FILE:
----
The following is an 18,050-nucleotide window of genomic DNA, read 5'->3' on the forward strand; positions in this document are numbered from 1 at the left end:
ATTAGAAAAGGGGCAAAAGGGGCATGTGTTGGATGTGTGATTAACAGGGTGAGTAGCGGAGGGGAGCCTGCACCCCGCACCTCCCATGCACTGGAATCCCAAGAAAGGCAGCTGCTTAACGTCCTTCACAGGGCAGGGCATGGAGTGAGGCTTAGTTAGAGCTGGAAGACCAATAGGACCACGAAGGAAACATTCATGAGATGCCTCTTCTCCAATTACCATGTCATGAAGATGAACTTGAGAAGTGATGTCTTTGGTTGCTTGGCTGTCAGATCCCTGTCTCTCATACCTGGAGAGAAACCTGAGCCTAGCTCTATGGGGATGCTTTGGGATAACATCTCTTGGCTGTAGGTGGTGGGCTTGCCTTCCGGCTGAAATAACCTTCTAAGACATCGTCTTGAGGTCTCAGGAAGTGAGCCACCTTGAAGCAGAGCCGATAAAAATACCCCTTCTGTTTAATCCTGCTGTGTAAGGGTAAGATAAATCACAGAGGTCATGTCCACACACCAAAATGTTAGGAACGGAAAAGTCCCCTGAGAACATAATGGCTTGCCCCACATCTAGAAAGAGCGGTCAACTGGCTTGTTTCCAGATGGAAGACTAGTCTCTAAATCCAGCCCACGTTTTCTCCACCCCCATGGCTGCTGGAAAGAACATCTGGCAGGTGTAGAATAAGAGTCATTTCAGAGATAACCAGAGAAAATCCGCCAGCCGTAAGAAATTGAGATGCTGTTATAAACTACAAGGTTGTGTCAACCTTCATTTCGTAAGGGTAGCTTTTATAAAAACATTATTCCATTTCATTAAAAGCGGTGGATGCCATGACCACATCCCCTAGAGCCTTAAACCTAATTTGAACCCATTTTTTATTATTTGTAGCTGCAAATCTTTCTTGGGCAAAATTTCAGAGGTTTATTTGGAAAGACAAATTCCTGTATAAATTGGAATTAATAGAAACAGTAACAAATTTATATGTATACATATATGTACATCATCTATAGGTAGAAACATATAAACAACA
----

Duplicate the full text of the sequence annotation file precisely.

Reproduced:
The following is an 18,050-nucleotide window of genomic DNA, read 5'->3' on the forward strand; positions in this document are numbered from 1 at the left end:
ATTAGAAAAGGGGCAAAAGGGGCATGTGTTGGATGTGTGATTAACAGGGTGAGTAGCGGAGGGGAGCCTGCACCCCGCACCTCCCATGCACTGGAATCCCAAGAAAGGCAGCTGCTTAACGTCCTTCACAGGGCAGGGCATGGAGTGAGGCTTAGTTAGAGCTGGAAGACCAATAGGACCACGAAGGAAACATTCATGAGATGCCTCTTCTCCAATTACCATGTCATGAAGATGAACTTGAGAAGTGATGTCTTTGGTTGCTTGGCTGTCAGATCCCTGTCTCTCATACCTGGAGAGAAACCTGAGCCTAGCTCTATGGGGATGCTTTGGGATAACATCTCTTGGCTGTAGGTGGTGGGCTTGCCTTCCGGCTGAAATAACCTTCTAAGACATCGTCTTGAGGTCTCAGGAAGTGAGCCACCTTGAAGCAGAGCCGATAAAAATACCCCTTCTGTTTAATCCTGCTGTGTAAGGGTAAGATAAATCACAGAGGTCATGTCCACACACCAAAATGTTAGGAACGGAAAAGTCCCCTGAGAACATAATGGCTTGCCCCACATCTAGAAAGAGCGGTCAACTGGCTTGTTTCCAGATGGAAGACTAGTCTCTAAATCCAGCCCACGTTTTCTCCACCCCCATGGCTGCTGGAAAGAACATCTGGCAGGTGTAGAATAAGAGTCATTTCAGAGATAACCAGAGAAAATCCGCCAGCCGTAAGAAATTGAGATGCTGTTATAAACTACAAGGTTGTGTCAACCTTCATTTCGTAAGGGTAGCTTTTATAAAAACATTATTCCATTTCATTAAAAGCGGTGGATGCCATGACCACATCCCCTAGAGCCTTAAACCTAATTTGAACCCATTTTTTATTATTTGTAGCTGCAAATCTTTCTTGGGCAAAATTTCAGAGGTTTATTTGGAAAGACAAATTCCTGTATAAATTGGAATTAATAGAAACAGTAACAAATTTATATGTATACATATATGTACATCATCTATAGGTAGAAACATATAAACAACA